As you know, almost all of the songs we write tell stories. We want to share those stories with you. Just as we did for the songs on our first CD 13, we’ll post the story behind each song on our new CD Again here for you to read. The plan is to feature one song each week for the next 11 weeks.
Here is the story behind Remodee as related by Clark Hansbarger.
The song “Remodee”
Remodee is about the temporary cures a man might seek to ease what ails him—a stiff drink, a soft woman, a cheeseburger and fries, or any number of other palliatives, both legal and illegal. The song is meant to have a plaintive feel, with the narrator begging for the rescue just “one more time.” This, of course, is the classic sinner’s lament, implying that if the protagonist gets what he needs just one more time, then it’ll be the last time he asks. Promise.
As in most of my songs, the narrator is invented (though, in truth, I have been known to be a lay-about hedonist at times, just not as shifty and shiftless as this guy is).
Remodee is also an old song. One I wrote twenty-five years ago and recorded twice before with other bands.
In another time’s forgotten place—as Genghis Angus was beginning its rise up and out of Loudoun county to national prominence—I was in another Loudoun band called Hammer, with David Saunders, Mike Smedley, and a host of bass players, including Gary Smallwood and Kevin Whetsel. Like Genghis Angus, we wrote our own songs. Unlike those boys from Waterford, we never made it much past the county line. I wrote Remodee as an electric song. It was a slow, country number back then with a twangy Stratocaster lead.
I pulled the song out again with The Bastards of Twang and played it live with those fabulous Leesburg musicians about a thousand or so times. For our CD Jaywalking, we recorded a dirge-slow version featuring some incredible bottle slide and harmonica interplay between Rob Remington and Tim Rumfelt on top of a funky slow groove laid down by Jeff Ball on bass and Slinky Cobblestone on drums.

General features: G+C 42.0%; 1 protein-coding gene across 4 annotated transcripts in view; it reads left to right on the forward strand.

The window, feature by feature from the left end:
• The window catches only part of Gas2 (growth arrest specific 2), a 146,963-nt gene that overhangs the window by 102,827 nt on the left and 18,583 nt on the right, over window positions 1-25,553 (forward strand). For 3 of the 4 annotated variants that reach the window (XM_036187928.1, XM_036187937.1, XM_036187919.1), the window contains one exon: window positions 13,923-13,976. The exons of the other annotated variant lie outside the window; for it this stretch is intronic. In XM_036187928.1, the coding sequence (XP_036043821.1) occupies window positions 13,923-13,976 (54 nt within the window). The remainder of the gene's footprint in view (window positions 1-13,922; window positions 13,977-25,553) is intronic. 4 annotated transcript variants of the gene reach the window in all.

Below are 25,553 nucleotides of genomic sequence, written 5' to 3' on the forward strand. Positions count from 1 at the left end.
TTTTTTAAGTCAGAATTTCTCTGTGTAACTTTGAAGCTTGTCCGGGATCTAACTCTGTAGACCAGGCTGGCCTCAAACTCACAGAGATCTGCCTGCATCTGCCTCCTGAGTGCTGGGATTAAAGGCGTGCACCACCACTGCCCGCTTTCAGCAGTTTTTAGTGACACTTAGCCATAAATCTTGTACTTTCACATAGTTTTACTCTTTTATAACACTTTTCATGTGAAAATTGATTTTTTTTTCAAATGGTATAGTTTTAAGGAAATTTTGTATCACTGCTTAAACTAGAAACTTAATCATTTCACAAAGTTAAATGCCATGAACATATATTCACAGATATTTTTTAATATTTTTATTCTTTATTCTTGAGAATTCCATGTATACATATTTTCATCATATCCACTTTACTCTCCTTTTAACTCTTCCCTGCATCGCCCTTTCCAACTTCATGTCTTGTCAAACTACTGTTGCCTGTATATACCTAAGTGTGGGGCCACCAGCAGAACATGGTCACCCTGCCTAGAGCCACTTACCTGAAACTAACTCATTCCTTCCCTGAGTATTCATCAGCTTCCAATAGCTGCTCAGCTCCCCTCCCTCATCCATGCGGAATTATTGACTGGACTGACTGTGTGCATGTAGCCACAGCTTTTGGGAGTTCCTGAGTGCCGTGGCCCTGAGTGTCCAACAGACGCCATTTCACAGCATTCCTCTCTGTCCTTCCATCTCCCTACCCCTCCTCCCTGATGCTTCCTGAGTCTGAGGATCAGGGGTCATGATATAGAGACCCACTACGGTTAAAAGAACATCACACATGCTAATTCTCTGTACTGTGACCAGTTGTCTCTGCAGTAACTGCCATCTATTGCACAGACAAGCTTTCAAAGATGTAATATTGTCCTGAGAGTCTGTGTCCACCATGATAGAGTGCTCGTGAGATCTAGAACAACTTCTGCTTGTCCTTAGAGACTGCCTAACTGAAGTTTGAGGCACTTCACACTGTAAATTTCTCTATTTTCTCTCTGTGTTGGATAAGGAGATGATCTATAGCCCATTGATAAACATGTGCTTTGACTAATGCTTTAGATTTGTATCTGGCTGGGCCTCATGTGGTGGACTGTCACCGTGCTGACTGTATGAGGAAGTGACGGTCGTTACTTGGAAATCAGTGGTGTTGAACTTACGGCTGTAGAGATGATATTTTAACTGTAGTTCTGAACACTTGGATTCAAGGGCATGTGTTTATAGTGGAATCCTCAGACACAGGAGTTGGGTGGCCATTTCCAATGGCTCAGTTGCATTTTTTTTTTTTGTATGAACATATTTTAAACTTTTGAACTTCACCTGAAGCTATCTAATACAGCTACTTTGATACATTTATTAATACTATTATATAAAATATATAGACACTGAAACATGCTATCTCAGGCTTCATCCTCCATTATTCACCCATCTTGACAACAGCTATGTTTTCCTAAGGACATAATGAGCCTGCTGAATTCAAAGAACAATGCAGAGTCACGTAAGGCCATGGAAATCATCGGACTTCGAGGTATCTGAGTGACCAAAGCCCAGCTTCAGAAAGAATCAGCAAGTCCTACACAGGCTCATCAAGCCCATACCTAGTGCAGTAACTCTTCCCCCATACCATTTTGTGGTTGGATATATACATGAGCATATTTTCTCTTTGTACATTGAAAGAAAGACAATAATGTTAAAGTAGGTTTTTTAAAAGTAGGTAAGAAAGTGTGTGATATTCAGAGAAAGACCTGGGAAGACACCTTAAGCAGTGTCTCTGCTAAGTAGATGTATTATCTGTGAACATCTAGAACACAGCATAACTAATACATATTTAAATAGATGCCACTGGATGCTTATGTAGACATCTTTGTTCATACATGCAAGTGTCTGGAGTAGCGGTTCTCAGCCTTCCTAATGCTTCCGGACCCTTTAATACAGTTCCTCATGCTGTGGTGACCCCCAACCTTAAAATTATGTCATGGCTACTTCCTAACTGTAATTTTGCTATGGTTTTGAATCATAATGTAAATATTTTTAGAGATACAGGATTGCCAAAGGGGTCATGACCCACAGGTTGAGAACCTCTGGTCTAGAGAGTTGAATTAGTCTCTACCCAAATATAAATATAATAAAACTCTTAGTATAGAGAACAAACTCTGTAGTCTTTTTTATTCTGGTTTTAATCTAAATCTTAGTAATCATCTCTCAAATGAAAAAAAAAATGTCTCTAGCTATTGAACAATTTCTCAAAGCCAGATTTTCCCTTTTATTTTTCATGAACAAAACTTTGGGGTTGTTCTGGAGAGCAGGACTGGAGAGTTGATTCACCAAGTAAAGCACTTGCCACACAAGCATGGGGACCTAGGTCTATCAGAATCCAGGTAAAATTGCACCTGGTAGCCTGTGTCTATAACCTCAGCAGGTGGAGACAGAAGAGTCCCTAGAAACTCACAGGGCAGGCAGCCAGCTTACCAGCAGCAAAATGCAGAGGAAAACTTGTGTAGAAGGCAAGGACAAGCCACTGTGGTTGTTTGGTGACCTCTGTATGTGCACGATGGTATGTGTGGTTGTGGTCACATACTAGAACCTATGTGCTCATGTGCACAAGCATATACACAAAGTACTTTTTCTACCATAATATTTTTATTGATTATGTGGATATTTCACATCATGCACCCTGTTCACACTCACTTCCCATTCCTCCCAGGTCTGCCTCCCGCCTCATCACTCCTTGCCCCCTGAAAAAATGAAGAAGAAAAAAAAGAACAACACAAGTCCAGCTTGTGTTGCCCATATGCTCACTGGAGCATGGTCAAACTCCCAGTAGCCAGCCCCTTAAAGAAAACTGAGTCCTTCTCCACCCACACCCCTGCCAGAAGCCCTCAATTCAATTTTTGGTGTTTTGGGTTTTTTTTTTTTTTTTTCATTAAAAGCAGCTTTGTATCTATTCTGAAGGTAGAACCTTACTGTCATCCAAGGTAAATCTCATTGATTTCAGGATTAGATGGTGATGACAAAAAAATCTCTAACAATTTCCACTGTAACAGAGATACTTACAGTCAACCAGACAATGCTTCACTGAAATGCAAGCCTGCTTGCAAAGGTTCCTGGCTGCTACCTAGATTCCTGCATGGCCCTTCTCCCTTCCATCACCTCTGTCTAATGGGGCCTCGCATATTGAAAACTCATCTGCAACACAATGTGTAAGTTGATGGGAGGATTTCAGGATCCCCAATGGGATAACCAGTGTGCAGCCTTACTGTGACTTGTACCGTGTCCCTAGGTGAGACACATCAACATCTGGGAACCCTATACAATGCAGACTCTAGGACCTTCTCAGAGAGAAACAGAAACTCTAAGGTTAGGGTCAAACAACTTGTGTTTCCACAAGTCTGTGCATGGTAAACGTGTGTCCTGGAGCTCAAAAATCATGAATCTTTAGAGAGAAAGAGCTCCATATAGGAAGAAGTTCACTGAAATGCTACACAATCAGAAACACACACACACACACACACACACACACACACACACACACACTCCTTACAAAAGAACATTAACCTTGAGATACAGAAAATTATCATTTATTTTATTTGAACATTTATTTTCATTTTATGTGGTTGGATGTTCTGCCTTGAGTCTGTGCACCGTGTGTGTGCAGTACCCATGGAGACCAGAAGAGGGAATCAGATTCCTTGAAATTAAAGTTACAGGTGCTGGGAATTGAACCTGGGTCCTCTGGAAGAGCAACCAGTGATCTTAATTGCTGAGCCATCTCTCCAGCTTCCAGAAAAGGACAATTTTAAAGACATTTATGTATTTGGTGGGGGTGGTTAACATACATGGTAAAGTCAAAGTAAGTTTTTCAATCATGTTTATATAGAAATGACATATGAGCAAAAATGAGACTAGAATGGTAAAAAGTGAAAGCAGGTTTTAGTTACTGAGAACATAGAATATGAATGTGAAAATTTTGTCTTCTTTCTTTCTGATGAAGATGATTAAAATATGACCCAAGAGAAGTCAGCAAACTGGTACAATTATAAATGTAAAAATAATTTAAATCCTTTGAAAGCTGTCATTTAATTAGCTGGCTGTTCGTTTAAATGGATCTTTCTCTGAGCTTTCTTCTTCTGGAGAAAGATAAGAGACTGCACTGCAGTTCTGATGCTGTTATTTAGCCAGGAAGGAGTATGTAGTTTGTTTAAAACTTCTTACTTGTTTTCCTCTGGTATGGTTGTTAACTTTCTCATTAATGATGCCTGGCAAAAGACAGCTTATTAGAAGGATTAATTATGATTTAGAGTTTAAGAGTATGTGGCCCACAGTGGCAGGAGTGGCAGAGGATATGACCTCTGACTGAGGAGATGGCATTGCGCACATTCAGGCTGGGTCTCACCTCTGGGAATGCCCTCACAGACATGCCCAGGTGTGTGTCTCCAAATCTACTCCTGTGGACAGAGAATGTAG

Anyway…the song is recycled, though The Bitter Liberals give it entirely new life on this CD. Remodee still has the swampy feel it’s always had, but now seems a bit livelier, even fun, where before it was always lowdown blues.
We put Remodee in the can at the end of a long day of recording. If my memory serves, we almost postponed recording it for another session because we were so tired. But Gary—with his usual bully-pulpit exuberance—said, “Back in the box!” and we did it, knocking the song out in one quick take. [A bit of Soviet revisionist history here, but the benevolent dictator and editor approves.] Every note you hear is what was played on that first run…and that is what I love so much about this band.
Remodee follows a pretty standard three-chord country blues progression until the verses, where it switches to a sort of New Orleans cakewalk, holding on tight to the Cmajor7. It’s a fun song to sing because the simplicity opens it up for some gospel harmonies and provides lots of opportunity to improvise. Playing it live, we can vamp it up or slow it down, change the rhythm some, and string it on out. Remodee is ready made for such variation.